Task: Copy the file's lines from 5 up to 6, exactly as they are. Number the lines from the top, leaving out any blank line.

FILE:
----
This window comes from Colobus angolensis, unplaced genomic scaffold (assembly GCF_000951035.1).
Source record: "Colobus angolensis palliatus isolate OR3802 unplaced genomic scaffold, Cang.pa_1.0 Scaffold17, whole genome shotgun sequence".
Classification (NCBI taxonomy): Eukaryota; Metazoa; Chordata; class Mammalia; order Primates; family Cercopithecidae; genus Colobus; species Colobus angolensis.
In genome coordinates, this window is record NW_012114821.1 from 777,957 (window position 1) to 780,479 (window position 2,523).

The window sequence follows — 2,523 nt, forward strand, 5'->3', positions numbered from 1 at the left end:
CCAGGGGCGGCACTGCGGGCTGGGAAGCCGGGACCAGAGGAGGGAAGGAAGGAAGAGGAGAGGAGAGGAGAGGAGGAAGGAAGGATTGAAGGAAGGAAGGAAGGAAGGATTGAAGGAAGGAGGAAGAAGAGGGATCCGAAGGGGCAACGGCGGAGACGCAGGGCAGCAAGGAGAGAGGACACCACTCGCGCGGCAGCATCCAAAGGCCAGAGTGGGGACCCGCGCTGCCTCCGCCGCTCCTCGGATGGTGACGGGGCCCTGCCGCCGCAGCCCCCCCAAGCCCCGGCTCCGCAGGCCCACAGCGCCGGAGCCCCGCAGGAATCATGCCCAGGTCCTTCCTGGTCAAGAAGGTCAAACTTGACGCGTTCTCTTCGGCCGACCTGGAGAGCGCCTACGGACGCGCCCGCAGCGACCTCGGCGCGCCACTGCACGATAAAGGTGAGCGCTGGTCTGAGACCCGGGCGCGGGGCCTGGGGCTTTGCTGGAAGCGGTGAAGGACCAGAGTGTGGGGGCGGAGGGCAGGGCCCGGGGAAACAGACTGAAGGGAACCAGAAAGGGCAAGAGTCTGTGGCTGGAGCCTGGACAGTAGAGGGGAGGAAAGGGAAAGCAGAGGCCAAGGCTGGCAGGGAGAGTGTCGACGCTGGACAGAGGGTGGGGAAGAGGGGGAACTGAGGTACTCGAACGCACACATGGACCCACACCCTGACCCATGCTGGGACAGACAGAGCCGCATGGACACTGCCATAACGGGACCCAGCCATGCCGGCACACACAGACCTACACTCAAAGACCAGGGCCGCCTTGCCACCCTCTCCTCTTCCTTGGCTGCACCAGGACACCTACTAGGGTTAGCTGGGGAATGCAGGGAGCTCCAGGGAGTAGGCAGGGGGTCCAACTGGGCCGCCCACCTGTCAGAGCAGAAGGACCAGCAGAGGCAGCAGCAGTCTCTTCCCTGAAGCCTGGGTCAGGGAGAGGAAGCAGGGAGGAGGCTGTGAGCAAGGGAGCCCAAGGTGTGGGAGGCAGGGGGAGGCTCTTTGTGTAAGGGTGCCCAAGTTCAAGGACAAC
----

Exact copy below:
The window sequence follows — 2,523 nt, forward strand, 5'->3', positions numbered from 1 at the left end:
CCAGGGGCGGCACTGCGGGCTGGGAAGCCGGGACCAGAGGAGGGAAGGAAGGAAGAGGAGAGGAGAGGAGAGGAGGAAGGAAGGATTGAAGGAAGGAAGGAAGGAAGGATTGAAGGAAGGAGGAAGAAGAGGGATCCGAAGGGGCAACGGCGGAGACGCAGGGCAGCAAGGAGAGAGGACACCACTCGCGCGGCAGCATCCAAAGGCCAGAGTGGGGACCCGCGCTGCCTCCGCCGCTCCTCGGATGGTGACGGGGCCCTGCCGCCGCAGCCCCCCCAAGCCCCGGCTCCGCAGGCCCACAGCGCCGGAGCCCCGCAGGAATCATGCCCAGGTCCTTCCTGGTCAAGAAGGTCAAACTTGACGCGTTCTCTTCGGCCGACCTGGAGAGCGCCTACGGACGCGCCCGCAGCGACCTCGGCGCGCCACTGCACGATAAAGGTGAGCGCTGGTCTGAGACCCGGGCGCGGGGCCTGGGGCTTTGCTGGAAGCGGTGAAGGACCAGAGTGTGGGGGCGGAGGGCAGGGCCCGGGGAAACAGACTGAAGGGAACCAGAAAGGGCAAGAGTCTGTGGCTGGAGCCTGGACAGTAGAGGGGAGGAAAGGGAAAGCAGAGGCCAAGGCTGGCAGGGAGAGTGTCGACGCTGGACAGAGGGTGGGGAAGAGGGGGAACTGAGGTACTCGAACGCACACATGGACCCACACCCTGACCCATGCTGGGACAGACAGAGCCGCATGGACACTGCCATAACGGGACCCAGCCATGCCGGCACACACAGACCTACACTCAAAGACCAGGGCCGCCTTGCCACCCTCTCCTCTTCCTTGGCTGCACCAGGACACCTACTAGGGTTAGCTGGGGAATGCAGGGAGCTCCAGGGAGTAGGCAGGGGGTCCAACTGGGCCGCCCACCTGTCAGAGCAGAAGGACCAGCAGAGGCAGCAGCAGTCTCTTCCCTGAAGCCTGGGTCAGGGAGAGGAAGCAGGGAGGAGGCTGTGAGCAAGGGAGCCCAAGGTGTGGGAGGCAGGGGGAGGCTCTTTGTGTAAGGGTGCCCAAGTTCAAGGACAAC